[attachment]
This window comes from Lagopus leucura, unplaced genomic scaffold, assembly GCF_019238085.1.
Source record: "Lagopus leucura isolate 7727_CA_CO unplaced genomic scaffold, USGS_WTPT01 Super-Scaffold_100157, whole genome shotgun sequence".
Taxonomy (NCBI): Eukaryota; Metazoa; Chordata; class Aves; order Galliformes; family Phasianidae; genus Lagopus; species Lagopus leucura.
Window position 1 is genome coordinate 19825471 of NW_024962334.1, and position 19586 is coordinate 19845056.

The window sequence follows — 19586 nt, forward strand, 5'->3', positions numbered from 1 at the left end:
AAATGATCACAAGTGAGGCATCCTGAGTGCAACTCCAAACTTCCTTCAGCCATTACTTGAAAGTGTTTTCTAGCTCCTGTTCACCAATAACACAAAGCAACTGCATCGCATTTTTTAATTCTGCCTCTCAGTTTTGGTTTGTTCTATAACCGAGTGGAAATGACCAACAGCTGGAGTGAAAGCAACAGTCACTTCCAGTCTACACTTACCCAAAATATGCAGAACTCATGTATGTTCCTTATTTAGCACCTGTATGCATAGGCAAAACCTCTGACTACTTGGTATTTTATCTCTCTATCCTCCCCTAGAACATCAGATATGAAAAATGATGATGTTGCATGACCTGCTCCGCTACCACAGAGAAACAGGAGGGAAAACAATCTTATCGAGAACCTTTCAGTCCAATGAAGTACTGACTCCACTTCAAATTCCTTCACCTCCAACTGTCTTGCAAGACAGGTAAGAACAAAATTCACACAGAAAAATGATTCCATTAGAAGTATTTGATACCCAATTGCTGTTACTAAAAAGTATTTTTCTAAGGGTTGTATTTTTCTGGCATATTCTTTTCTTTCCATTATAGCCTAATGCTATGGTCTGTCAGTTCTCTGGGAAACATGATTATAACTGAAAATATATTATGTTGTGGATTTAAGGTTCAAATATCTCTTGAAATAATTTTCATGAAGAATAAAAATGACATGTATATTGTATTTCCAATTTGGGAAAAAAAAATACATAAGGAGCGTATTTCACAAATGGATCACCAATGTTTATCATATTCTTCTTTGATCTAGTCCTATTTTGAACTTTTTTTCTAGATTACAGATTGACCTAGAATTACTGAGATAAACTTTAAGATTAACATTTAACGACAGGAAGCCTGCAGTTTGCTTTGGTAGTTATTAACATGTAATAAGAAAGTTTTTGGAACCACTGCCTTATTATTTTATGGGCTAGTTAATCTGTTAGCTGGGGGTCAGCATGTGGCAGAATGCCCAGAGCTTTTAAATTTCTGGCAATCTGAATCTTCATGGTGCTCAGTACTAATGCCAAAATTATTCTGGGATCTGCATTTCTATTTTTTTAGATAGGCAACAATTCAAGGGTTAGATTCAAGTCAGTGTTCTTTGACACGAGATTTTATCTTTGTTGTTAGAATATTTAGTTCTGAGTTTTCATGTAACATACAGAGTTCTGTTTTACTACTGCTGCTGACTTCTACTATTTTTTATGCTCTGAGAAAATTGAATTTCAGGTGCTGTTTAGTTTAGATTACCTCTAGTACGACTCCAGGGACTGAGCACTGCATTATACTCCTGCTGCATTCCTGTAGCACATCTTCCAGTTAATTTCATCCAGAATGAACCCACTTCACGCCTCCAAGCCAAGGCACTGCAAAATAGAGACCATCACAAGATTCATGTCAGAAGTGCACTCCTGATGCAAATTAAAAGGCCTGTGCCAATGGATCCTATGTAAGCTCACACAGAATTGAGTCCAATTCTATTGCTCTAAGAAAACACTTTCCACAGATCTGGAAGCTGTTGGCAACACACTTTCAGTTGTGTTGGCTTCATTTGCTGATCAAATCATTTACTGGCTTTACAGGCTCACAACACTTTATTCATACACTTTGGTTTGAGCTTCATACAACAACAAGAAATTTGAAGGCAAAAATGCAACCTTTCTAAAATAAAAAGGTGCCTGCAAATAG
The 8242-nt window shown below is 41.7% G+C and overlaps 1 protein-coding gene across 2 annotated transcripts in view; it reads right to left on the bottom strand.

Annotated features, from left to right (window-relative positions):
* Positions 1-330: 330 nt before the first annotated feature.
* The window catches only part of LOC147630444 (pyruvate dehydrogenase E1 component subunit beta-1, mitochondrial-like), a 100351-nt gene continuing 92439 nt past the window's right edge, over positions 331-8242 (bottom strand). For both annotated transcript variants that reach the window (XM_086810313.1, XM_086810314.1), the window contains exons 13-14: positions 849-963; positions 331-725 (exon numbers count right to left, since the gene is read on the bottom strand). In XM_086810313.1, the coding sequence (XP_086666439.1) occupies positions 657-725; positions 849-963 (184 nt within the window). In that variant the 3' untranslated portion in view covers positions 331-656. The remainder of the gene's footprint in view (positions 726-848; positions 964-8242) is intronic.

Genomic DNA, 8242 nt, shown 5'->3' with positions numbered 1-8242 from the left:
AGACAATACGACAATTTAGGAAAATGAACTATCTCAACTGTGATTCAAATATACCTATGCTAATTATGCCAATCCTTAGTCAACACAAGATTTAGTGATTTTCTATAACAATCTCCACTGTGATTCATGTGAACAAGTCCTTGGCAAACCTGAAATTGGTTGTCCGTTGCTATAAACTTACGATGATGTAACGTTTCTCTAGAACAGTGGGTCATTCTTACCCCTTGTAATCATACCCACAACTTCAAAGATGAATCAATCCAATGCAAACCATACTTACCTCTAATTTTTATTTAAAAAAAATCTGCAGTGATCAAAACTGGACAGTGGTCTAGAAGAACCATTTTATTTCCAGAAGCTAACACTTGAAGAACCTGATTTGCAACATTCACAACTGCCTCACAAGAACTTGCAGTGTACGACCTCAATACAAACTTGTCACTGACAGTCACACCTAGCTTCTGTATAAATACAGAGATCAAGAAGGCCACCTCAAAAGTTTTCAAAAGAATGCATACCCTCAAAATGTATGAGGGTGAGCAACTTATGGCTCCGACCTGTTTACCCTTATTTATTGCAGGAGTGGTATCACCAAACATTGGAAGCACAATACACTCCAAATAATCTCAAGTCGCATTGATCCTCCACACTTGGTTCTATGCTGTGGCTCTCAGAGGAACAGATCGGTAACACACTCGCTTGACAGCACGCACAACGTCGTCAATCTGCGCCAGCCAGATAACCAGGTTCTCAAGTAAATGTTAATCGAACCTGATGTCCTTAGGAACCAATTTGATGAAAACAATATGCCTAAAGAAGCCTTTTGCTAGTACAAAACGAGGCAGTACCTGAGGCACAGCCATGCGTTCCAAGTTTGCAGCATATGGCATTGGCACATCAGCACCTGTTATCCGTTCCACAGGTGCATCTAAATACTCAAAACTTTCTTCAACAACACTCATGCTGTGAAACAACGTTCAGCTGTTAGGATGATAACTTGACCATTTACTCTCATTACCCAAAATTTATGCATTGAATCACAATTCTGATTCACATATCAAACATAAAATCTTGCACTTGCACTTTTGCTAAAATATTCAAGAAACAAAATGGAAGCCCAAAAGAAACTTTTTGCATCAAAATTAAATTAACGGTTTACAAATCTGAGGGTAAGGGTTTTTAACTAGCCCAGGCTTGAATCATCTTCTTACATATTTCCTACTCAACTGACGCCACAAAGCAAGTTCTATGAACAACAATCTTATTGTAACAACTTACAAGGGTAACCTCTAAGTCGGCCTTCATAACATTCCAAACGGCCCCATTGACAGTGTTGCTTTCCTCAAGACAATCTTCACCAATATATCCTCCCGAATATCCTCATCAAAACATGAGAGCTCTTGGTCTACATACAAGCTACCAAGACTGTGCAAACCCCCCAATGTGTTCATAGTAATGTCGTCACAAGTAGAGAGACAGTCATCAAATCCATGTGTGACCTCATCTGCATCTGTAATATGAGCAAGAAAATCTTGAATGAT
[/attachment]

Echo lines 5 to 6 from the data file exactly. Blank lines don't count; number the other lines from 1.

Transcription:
The window sequence follows — 19586 nt, forward strand, 5'->3', positions numbered from 1 at the left end:
AAATGATCACAAGTGAGGCATCCTGAGTGCAACTCCAAACTTCCTTCAGCCATTACTTGAAAGTGTTTTCTAGCTCCTGTTCACCAATAACACAAAGCAACTGCATCGCATTTTTTAATTCTGCCTCTCAGTTTTGGTTTGTTCTATAACCGAGTGGAAATGACCAACAGCTGGAGTGAAAGCAACAGTCACTTCCAGTCTACACTTACCCAAAATATGCAGAACTCATGTATGTTCCTTATTTAGCACCTGTATGCATAGGCAAAACCTCTGACTACTTGGTATTTTATCTCTCTATCCTCCCCTAGAACATCAGATATGAAAAATGATGATGTTGCATGACCTGCTCCGCTACCACAGAGAAACAGGAGGGAAAACAATCTTATCGAGAACCTTTCAGTCCAATGAAGTACTGACTCCACTTCAAATTCCTTCACCTCCAACTGTCTTGCAAGACAGGTAAGAACAAAATTCACACAGAAAAATGATTCCATTAGAAGTATTTGATACCCAATTGCTGTTACTAAAAAGTATTTTTCTAAGGGTTGTATTTTTCTGGCATATTCTTTTCTTTCCATTATAGCCTAATGCTATGGTCTGTCAGTTCTCTGGGAAACATGATTATAACTGAAAATATATTATGTTGTGGATTTAAGGTTCAAATATCTCTTGAAATAATTTTCATGAAGAATAAAAATGACATGTATATTGTATTTCCAATTTGGGAAAAAAAAATACATAAGGAGCGTATTTCACAAATGGATCACCAATGTTTATCATATTCTTCTTTGATCTAGTCCTATTTTGAACTTTTTTTCTAGATTACAGATTGACCTAGAATTACTGAGATAAACTTTAAGATTAACATTTAACGACAGGAAGCCTGCAGTTTGCTTTGGTAGTTATTAACATGTAATAAGAAAGTTTTTGGAACCACTGCCTTATTATTTTATGGGCTAGTTAATCTGTTAGCTGGGGGTCAGCATGTGGCAGAATGCCCAGAGCTTTTAAATTTCTGGCAATCTGAATCTTCATGGTGCTCAGTACTAATGCCAAAATTATTCTGGGATCTGCATTTCTATTTTTTTAGATAGGCAACAATTCAAGGGTTAGATTCAAGTCAGTGTTCTTTGACACGAGATTTTATCTTTGTTGTTAGAATATTTAGTTCTGAGTTTTCATGTAACATACAGAGTTCTGTTTTACTACTGCTGCTGACTTCTACTATTTTTTATGCTCTGAGAAAATTGAATTTCAGGTGCTGTTTAGTTTAGATTACCTCTAGTACGACTCCAGGGACTGAGCACTGCATTATACTCCTGCTGCATTCCTGTAGCACATCTTCCAGTTAATTTCATCCAGAATGAACCCACTTCACGCCTCCAAGCCAAGGCACTGCAAAATAGAGACCATCACAAGATTCATGTCAGAAGTGCACTCCTGATGCAAATTAAAAGGCCTGTGCCAATGGATCCTATGTAAGCTCACACAGAATTGAGTCCAATTCTATTGCTCTAAGAAAACACTTTCCACAGATCTGGAAGCTGTTGGCAACACACTTTCAGTTGTGTTGGCTTCATTTGCTGATCAAATCATTTACTGGCTTTACAGGCTCACAACACTTTATTCATACACTTTGGTTTGAGCTTCATACAACAACAAGAAATTTGAAGGCAAAAATGCAACCTTTCTAAAATAAAAAGGTGCCTGCAAATAG